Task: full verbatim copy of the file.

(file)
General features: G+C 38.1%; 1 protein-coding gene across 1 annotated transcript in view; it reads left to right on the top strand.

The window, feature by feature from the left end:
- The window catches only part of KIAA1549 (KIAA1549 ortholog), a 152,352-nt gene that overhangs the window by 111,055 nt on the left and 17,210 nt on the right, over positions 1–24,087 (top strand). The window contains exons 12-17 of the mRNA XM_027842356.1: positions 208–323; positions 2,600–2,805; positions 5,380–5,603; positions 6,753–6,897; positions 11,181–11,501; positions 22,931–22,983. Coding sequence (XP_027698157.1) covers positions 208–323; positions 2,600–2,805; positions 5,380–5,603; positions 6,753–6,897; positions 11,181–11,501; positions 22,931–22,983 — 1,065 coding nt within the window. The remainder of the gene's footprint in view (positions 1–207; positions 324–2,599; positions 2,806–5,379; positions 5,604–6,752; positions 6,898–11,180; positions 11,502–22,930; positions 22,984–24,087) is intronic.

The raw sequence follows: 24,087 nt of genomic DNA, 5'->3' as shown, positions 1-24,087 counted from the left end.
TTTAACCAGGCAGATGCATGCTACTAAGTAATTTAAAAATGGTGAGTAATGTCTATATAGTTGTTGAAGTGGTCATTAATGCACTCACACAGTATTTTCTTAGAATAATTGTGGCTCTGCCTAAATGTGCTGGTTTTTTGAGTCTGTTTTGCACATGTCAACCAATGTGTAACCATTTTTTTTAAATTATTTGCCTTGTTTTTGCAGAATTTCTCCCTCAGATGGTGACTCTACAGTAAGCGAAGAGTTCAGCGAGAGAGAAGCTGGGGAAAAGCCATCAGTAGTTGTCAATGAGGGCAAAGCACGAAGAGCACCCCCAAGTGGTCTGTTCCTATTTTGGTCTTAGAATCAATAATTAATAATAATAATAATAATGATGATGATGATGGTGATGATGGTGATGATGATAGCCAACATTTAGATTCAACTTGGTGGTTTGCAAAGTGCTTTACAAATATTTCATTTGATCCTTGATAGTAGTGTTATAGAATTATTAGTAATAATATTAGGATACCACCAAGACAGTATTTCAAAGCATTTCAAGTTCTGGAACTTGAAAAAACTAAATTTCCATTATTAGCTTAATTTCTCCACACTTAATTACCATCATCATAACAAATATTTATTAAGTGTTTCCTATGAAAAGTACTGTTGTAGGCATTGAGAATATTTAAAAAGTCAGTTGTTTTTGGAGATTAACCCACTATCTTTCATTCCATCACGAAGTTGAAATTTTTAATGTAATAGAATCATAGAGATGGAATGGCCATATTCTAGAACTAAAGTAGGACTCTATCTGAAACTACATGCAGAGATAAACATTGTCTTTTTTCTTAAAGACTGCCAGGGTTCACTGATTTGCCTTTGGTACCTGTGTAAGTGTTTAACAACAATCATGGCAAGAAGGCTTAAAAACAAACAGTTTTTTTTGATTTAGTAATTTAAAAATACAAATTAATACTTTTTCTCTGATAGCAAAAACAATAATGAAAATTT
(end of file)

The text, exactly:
General features: G+C 38.1%; 1 protein-coding gene across 1 annotated transcript in view; it reads left to right on the top strand.

The window, feature by feature from the left end:
- The window catches only part of KIAA1549 (KIAA1549 ortholog), a 152,352-nt gene that overhangs the window by 111,055 nt on the left and 17,210 nt on the right, over positions 1–24,087 (top strand). The window contains exons 12-17 of the mRNA XM_027842356.1: positions 208–323; positions 2,600–2,805; positions 5,380–5,603; positions 6,753–6,897; positions 11,181–11,501; positions 22,931–22,983. Coding sequence (XP_027698157.1) covers positions 208–323; positions 2,600–2,805; positions 5,380–5,603; positions 6,753–6,897; positions 11,181–11,501; positions 22,931–22,983 — 1,065 coding nt within the window. The remainder of the gene's footprint in view (positions 1–207; positions 324–2,599; positions 2,806–5,379; positions 5,604–6,752; positions 6,898–11,180; positions 11,502–22,930; positions 22,984–24,087) is intronic.

The raw sequence follows: 24,087 nt of genomic DNA, 5'->3' as shown, positions 1-24,087 counted from the left end.
TTTAACCAGGCAGATGCATGCTACTAAGTAATTTAAAAATGGTGAGTAATGTCTATATAGTTGTTGAAGTGGTCATTAATGCACTCACACAGTATTTTCTTAGAATAATTGTGGCTCTGCCTAAATGTGCTGGTTTTTTGAGTCTGTTTTGCACATGTCAACCAATGTGTAACCATTTTTTTTAAATTATTTGCCTTGTTTTTGCAGAATTTCTCCCTCAGATGGTGACTCTACAGTAAGCGAAGAGTTCAGCGAGAGAGAAGCTGGGGAAAAGCCATCAGTAGTTGTCAATGAGGGCAAAGCACGAAGAGCACCCCCAAGTGGTCTGTTCCTATTTTGGTCTTAGAATCAATAATTAATAATAATAATAATAATGATGATGATGATGGTGATGATGGTGATGATGATAGCCAACATTTAGATTCAACTTGGTGGTTTGCAAAGTGCTTTACAAATATTTCATTTGATCCTTGATAGTAGTGTTATAGAATTATTAGTAATAATATTAGGATACCACCAAGACAGTATTTCAAAGCATTTCAAGTTCTGGAACTTGAAAAAACTAAATTTCCATTATTAGCTTAATTTCTCCACACTTAATTACCATCATCATAACAAATATTTATTAAGTGTTTCCTATGAAAAGTACTGTTGTAGGCATTGAGAATATTTAAAAAGTCAGTTGTTTTTGGAGATTAACCCACTATCTTTCATTCCATCACGAAGTTGAAATTTTTAATGTAATAGAATCATAGAGATGGAATGGCCATATTCTAGAACTAAAGTAGGACTCTATCTGAAACTACATGCAGAGATAAACATTGTCTTTTTTCTTAAAGACTGCCAGGGTTCACTGATTTGCCTTTGGTACCTGTGTAAGTGTTTAACAACAATCATGGCAAGAAGGCTTAAAAACAAACAGTTTTTTTTGATTTAGTAATTTAAAAATACAAATTAATACTTTTTCTCTGATAGCAAAAACAATAATGAAAATTT